DRY is such a cool thing. It seems so basic, but makes our programming lives so much easier. And learning that our work isn’t all that special and unique is essential to optimizing tools and approaches that we implement. Because we can learn from each other. Thrive on experiences and avoid known mistakes. Believing we – or our work – are as special as a random drop of frozen water is what stops us from growing. I’m not saying our work isn’t valuable or important. Most of it is sure as hell worth the praise it gets, some of it should get loads more praise. But if we don’t let our egos stop us from growing as programmers, administrators, engineers or testers, we shouldn’t allow our egos or some sort of confirmation bias to stop our community from solving problems and becoming more balanced and healthy.
There are reasons why Codes of Conduct work. There is proof they work. Same thing with a blind selection process or how diversity in your speaker lineup improves your event’s quality. You just have to show some initiative to find that proof. It’s really out there, openly accessible. Just like with that weird coding problem you encountered last week – show some initiative, and everything is going to be fine. The community is here to help you, but only if you’re willing to listen.
PS. Thanks to Tom, Chris and Daniel for your comments. Thanks to Michael for coining the all-time classic infrastructure/snowflake dichotomy.

Codes of Conduct, and stuff

This blog post originally appeared on my other blog,
but I decided to move it here to keep all my IT blog posts in one place.
I had a very interesting conversation with Florian Gilcher a couple weeks ago. Florian – one of the eurucamp organizers – shared his experiences on how hard it gets sometimes when you want to show how useful Code of Conducts are. Sure, you hear about People Doing Bad Things And Being Thrown Out For Them, but do you hear stories about how CoCs actually make the events more diverse? You know, the thing that’s missing is voices coming from people that started going to conferences, became active in a community thanks to being provided a safe, welcoming space.

 

I thought I could share my story, then.

 

Let’s go back a couple years. I’ve been trying to learn how to program two or three times. Each time I started getting it, some sudden Bad Experiences held me back. It started over ten years ago, in high school, and continued for quite some time (I don’t want to write about these experiences here, but if you really want to know, write me, and I might share). If you’ve been there, you know it gets a little harder to come back to it each time stuff happens.

 

Fast forward to a year ago. I became a software engineer. I slowly started giving talks at Ruby user groups, plus a lightning talk on an occasional bigger conference. I had ideas, but never submitted any actual proposals, for, you know, real talks. I’d say impostor syndrome might be at fault here. Not shyness – as a campaign manager in an NGO for a couple of years, I’ve been in the media more times than I can remember. Public speaking was a natural thing for me. And even on my worse days, I still considered myself quite a smart person. Public speaking at conferences, where almost everybody was different from me, where I stood out, about a topic I felt uncomfortable in, was a bit mesmerizing. Scratch that: it had significant panic potential.

 

Last year’s eurucamp was the first conference with a code of conduct I’ve been to. The organizers not only implemented one, but they also went to great lengths to invite a diverse audience. They did outreach to women and other minorities. They designed a blind selection process, to make sure their own biases do not get in the way of picking great speakers. They made it clear that everyone should stick to the rules in the code of conduct and were ready to take action and apologize for any misconducts.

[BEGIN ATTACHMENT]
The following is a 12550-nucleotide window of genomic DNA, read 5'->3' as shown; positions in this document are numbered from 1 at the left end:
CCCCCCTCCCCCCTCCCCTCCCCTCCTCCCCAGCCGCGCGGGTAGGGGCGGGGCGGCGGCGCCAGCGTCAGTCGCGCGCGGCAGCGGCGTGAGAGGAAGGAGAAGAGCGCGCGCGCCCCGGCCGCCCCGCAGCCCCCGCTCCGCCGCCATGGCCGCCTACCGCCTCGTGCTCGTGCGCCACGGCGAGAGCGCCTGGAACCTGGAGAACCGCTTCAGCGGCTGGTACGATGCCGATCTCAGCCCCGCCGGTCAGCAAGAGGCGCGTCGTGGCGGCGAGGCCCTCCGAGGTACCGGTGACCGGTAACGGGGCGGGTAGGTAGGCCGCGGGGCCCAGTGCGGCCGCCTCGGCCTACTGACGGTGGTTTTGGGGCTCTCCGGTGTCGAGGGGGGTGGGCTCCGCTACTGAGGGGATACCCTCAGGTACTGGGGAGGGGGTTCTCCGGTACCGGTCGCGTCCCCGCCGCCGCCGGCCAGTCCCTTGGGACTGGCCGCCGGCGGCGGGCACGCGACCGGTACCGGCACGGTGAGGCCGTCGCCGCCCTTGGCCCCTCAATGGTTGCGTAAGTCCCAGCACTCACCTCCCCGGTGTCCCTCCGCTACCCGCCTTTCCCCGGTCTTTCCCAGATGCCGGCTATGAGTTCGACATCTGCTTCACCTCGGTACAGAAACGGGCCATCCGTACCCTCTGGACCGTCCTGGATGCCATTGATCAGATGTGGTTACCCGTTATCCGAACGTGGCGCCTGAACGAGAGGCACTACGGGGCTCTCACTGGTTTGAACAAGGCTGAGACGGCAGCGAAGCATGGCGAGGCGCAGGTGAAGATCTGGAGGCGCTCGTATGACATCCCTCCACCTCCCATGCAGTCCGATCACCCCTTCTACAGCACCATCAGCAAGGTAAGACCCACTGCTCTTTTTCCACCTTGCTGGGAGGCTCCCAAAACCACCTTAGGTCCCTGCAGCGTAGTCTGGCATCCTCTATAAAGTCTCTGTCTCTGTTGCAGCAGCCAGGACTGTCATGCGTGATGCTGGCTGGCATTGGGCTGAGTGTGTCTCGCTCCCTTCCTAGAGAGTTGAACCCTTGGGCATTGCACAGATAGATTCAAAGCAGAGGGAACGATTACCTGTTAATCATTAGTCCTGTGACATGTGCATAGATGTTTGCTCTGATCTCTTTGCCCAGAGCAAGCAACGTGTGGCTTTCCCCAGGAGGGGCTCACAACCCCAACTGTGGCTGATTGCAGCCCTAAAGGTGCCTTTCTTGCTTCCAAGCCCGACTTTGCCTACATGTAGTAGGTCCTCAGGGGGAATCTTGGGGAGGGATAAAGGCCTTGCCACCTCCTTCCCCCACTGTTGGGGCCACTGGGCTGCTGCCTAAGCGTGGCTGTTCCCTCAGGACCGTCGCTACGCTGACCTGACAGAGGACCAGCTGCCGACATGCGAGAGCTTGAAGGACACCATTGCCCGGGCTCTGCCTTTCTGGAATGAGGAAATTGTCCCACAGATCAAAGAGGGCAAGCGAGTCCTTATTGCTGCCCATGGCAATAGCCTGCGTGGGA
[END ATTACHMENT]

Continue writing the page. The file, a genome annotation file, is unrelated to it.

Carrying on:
I decided to give it a go. I got a ticket.

 

When I entered the venue on the first day of eurucamp, I felt… weird. Uncanny. “Am I really on a programming conference? There’s, like, so many women here!”

 

Yep. About 30% of the people in the hall were women and that was the first thing that came to my mind. And I’m a diversity advocate. Good job, girl. Seeing mostly white men at every programming meetup I’ve been to made me internalize this picture so much that entering a programming-related venue and seeing a group of people that resembles the society I live in a bit better gave me a genuine wtf moment. I’ve worked it through, but I honestly find my initial response a bit embarrassing.

 

eurucamp topped it this year with their mentorship program, where each chosen speaker received a mentor by default. Sounds perfect for people like me: scared to ask for help, sure to consider all their questions silly. A code of conduct, an outreach program, mentors – and, what was surprising to me, at one point I thought it’s time to (gasp!) submit a talk proposal. For a real talk.

 

So eurucamp was the only big conference I was able to send a talk proposal to. I was also confident in them enough to ask another friend to submit a talk – a friend that never goes to any user group meetings because she just doesn’t feel safe. I was pretty sure she’d feel safe at eurucamp. It’s horrible that smart people like her (or any people, for that matter) have to skip community events because some other people sometimes cannot into decent person.

 

So what did I want to talk about? Well, I wanted to talk about how the stages of development in literature can apply to the stages of development of programming languages. You know, how these two processes are actually similar to an extent. Weird? Yeah, but for someone with a literary studies background – extremely interesting and doable. When my talk proposal ended up not being chosen, but was rated very highly, a number of people encouraged me to brush the proposal up a bit and submit it somewhere else. I started doing that, but I finally quit. Silly or not, I guess I just still felt too scared. I feel it’s slowly changing though. Thanks to events like eurucamp, where organizers realize the process of getting great speakers at a conference does not end with announcing a call for papers, more people feel safe. People like me feel what they find interesting might be interesting and valuable for other people. People like me, who feel they might actually be smart. That can be a valuable part of a community, but have a limited chance without a safe space. And yeah, people that feel if anything goes wrong, someone will help them.

So that’s my two cents.